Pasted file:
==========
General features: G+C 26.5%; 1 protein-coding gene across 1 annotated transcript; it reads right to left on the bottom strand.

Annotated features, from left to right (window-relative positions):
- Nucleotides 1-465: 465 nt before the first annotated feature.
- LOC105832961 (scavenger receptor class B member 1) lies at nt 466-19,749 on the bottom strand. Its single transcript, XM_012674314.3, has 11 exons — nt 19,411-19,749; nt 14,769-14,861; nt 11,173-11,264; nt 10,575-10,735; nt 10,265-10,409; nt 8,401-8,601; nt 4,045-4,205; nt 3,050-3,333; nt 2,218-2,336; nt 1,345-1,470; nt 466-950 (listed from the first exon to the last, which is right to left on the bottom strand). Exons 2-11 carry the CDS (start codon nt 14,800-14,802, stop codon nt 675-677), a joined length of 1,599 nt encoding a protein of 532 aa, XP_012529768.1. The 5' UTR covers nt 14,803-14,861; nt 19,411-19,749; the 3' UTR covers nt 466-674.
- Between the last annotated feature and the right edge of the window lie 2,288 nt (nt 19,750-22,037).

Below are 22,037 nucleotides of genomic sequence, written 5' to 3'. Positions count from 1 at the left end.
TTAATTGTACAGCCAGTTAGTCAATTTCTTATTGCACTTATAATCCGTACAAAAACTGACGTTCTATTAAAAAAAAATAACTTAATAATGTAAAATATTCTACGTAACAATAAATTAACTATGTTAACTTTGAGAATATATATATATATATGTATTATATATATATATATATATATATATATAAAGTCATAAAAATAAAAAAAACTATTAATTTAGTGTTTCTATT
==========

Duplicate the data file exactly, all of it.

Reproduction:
General features: G+C 26.5%; 1 protein-coding gene across 1 annotated transcript; it reads right to left on the bottom strand.

Annotated features, from left to right (window-relative positions):
- Nucleotides 1-465: 465 nt before the first annotated feature.
- LOC105832961 (scavenger receptor class B member 1) lies at nt 466-19,749 on the bottom strand. Its single transcript, XM_012674314.3, has 11 exons — nt 19,411-19,749; nt 14,769-14,861; nt 11,173-11,264; nt 10,575-10,735; nt 10,265-10,409; nt 8,401-8,601; nt 4,045-4,205; nt 3,050-3,333; nt 2,218-2,336; nt 1,345-1,470; nt 466-950 (listed from the first exon to the last, which is right to left on the bottom strand). Exons 2-11 carry the CDS (start codon nt 14,800-14,802, stop codon nt 675-677), a joined length of 1,599 nt encoding a protein of 532 aa, XP_012529768.1. The 5' UTR covers nt 14,803-14,861; nt 19,411-19,749; the 3' UTR covers nt 466-674.
- Between the last annotated feature and the right edge of the window lie 2,288 nt (nt 19,750-22,037).

Below are 22,037 nucleotides of genomic sequence, written 5' to 3'. Positions count from 1 at the left end.
TTAATTGTACAGCCAGTTAGTCAATTTCTTATTGCACTTATAATCCGTACAAAAACTGACGTTCTATTAAAAAAAAATAACTTAATAATGTAAAATATTCTACGTAACAATAAATTAACTATGTTAACTTTGAGAATATATATATATATATGTATTATATATATATATATATATATATATATAAAGTCATAAAAATAAAAAAAACTATTAATTTAGTGTTTCTATT